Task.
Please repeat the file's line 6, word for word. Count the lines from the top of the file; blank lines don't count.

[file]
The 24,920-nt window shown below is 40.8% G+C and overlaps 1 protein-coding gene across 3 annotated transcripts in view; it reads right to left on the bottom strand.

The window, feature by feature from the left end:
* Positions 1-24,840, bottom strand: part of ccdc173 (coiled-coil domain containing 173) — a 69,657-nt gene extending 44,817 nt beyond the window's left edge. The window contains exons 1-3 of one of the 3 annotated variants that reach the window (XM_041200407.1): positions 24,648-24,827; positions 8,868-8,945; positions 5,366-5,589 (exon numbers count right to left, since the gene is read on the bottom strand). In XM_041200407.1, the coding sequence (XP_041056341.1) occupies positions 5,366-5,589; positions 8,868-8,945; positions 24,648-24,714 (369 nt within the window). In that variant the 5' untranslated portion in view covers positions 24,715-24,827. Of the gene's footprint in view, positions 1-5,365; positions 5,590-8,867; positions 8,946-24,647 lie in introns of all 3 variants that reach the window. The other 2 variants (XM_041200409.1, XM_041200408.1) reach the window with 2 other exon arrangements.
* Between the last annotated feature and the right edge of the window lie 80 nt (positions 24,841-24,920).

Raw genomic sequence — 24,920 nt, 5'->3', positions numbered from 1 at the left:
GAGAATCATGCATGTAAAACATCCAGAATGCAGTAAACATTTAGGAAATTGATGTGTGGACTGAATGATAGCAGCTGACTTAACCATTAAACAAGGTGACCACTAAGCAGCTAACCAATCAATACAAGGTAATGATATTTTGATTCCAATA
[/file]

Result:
GAGAATCATGCATGTAAAACATCCAGAATGCAGTAAACATTTAGGAAATTGATGTGTGGACTGAATGATAGCAGCTGACTTAACCATTAAACAAGGTGACCACTAAGCAGCTAACCAATCAATACAAGGTAATGATATTTTGATTCCAATA